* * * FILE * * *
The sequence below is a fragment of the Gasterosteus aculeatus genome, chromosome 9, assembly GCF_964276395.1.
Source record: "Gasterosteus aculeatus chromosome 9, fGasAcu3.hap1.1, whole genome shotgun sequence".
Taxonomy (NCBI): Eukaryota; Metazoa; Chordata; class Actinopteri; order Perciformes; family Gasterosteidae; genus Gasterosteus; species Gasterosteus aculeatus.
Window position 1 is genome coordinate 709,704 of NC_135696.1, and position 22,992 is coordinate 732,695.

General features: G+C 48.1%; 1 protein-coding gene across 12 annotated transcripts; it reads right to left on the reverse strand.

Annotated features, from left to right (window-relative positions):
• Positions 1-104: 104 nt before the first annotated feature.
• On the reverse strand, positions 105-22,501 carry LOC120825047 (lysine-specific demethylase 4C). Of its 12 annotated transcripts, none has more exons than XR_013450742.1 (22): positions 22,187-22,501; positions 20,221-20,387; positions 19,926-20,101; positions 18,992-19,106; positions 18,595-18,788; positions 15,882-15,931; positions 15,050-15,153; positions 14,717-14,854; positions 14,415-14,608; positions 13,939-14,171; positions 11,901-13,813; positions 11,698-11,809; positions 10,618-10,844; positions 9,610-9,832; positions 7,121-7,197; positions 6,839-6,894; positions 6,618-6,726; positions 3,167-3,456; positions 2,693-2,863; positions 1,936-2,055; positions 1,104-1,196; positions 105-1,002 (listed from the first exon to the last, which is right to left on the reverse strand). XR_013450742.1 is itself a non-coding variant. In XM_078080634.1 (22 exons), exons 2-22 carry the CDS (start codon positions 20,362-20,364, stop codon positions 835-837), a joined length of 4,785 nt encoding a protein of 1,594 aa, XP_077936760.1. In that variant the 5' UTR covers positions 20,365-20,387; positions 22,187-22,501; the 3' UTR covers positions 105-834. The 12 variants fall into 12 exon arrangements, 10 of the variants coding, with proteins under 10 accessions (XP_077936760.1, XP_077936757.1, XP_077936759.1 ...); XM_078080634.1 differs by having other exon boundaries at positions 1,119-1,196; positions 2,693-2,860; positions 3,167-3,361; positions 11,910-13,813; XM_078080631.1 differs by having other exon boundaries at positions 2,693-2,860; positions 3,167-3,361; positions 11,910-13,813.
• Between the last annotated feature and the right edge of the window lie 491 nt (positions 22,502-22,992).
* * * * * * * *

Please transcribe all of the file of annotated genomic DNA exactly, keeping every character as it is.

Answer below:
The sequence below is a fragment of the Gasterosteus aculeatus genome, chromosome 9, assembly GCF_964276395.1.
Source record: "Gasterosteus aculeatus chromosome 9, fGasAcu3.hap1.1, whole genome shotgun sequence".
Taxonomy (NCBI): Eukaryota; Metazoa; Chordata; class Actinopteri; order Perciformes; family Gasterosteidae; genus Gasterosteus; species Gasterosteus aculeatus.
Window position 1 is genome coordinate 709,704 of NC_135696.1, and position 22,992 is coordinate 732,695.

General features: G+C 48.1%; 1 protein-coding gene across 12 annotated transcripts; it reads right to left on the reverse strand.

Annotated features, from left to right (window-relative positions):
• Positions 1-104: 104 nt before the first annotated feature.
• On the reverse strand, positions 105-22,501 carry LOC120825047 (lysine-specific demethylase 4C). Of its 12 annotated transcripts, none has more exons than XR_013450742.1 (22): positions 22,187-22,501; positions 20,221-20,387; positions 19,926-20,101; positions 18,992-19,106; positions 18,595-18,788; positions 15,882-15,931; positions 15,050-15,153; positions 14,717-14,854; positions 14,415-14,608; positions 13,939-14,171; positions 11,901-13,813; positions 11,698-11,809; positions 10,618-10,844; positions 9,610-9,832; positions 7,121-7,197; positions 6,839-6,894; positions 6,618-6,726; positions 3,167-3,456; positions 2,693-2,863; positions 1,936-2,055; positions 1,104-1,196; positions 105-1,002 (listed from the first exon to the last, which is right to left on the reverse strand). XR_013450742.1 is itself a non-coding variant. In XM_078080634.1 (22 exons), exons 2-22 carry the CDS (start codon positions 20,362-20,364, stop codon positions 835-837), a joined length of 4,785 nt encoding a protein of 1,594 aa, XP_077936760.1. In that variant the 5' UTR covers positions 20,365-20,387; positions 22,187-22,501; the 3' UTR covers positions 105-834. The 12 variants fall into 12 exon arrangements, 10 of the variants coding, with proteins under 10 accessions (XP_077936760.1, XP_077936757.1, XP_077936759.1 ...); XM_078080634.1 differs by having other exon boundaries at positions 1,119-1,196; positions 2,693-2,860; positions 3,167-3,361; positions 11,910-13,813; XM_078080631.1 differs by having other exon boundaries at positions 2,693-2,860; positions 3,167-3,361; positions 11,910-13,813.
• Between the last annotated feature and the right edge of the window lie 491 nt (positions 22,502-22,992).